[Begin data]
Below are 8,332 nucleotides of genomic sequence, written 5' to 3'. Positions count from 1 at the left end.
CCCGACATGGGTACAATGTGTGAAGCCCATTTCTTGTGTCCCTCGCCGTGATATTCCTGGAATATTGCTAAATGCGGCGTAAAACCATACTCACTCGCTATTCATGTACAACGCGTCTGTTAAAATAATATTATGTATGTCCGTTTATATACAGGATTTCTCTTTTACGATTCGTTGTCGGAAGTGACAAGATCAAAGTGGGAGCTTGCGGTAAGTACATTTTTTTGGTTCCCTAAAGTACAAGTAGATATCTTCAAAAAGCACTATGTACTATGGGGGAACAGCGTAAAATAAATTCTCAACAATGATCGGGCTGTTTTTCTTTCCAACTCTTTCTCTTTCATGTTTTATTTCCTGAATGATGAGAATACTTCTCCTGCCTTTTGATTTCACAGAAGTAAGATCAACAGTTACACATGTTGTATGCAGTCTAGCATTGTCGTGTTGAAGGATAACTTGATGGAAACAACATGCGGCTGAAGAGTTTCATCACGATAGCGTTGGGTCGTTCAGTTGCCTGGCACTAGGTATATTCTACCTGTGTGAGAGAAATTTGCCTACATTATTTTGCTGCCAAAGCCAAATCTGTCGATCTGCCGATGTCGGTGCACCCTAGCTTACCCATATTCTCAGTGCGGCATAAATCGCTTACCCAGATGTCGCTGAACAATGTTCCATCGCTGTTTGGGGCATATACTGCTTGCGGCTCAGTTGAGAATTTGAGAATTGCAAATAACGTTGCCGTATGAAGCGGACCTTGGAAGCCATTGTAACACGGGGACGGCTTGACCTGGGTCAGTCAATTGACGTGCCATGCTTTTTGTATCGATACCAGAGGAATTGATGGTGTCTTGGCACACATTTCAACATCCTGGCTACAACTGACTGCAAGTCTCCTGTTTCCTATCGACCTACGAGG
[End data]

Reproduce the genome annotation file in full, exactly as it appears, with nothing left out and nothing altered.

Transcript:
Below are 8,332 nucleotides of genomic sequence, written 5' to 3'. Positions count from 1 at the left end.
CCCGACATGGGTACAATGTGTGAAGCCCATTTCTTGTGTCCCTCGCCGTGATATTCCTGGAATATTGCTAAATGCGGCGTAAAACCATACTCACTCGCTATTCATGTACAACGCGTCTGTTAAAATAATATTATGTATGTCCGTTTATATACAGGATTTCTCTTTTACGATTCGTTGTCGGAAGTGACAAGATCAAAGTGGGAGCTTGCGGTAAGTACATTTTTTTGGTTCCCTAAAGTACAAGTAGATATCTTCAAAAAGCACTATGTACTATGGGGGAACAGCGTAAAATAAATTCTCAACAATGATCGGGCTGTTTTTCTTTCCAACTCTTTCTCTTTCATGTTTTATTTCCTGAATGATGAGAATACTTCTCCTGCCTTTTGATTTCACAGAAGTAAGATCAACAGTTACACATGTTGTATGCAGTCTAGCATTGTCGTGTTGAAGGATAACTTGATGGAAACAACATGCGGCTGAAGAGTTTCATCACGATAGCGTTGGGTCGTTCAGTTGCCTGGCACTAGGTATATTCTACCTGTGTGAGAGAAATTTGCCTACATTATTTTGCTGCCAAAGCCAAATCTGTCGATCTGCCGATGTCGGTGCACCCTAGCTTACCCATATTCTCAGTGCGGCATAAATCGCTTACCCAGATGTCGCTGAACAATGTTCCATCGCTGTTTGGGGCATATACTGCTTGCGGCTCAGTTGAGAATTTGAGAATTGCAAATAACGTTGCCGTATGAAGCGGACCTTGGAAGCCATTGTAACACGGGGACGGCTTGACCTGGGTCAGTCAATTGACGTGCCATGCTTTTTGTATCGATACCAGAGGAATTGATGGTGTCTTGGCACACATTTCAACATCCTGGCTACAACTGACTGCAAGTCTCCTGTTTCCTATCGACCTACGAGG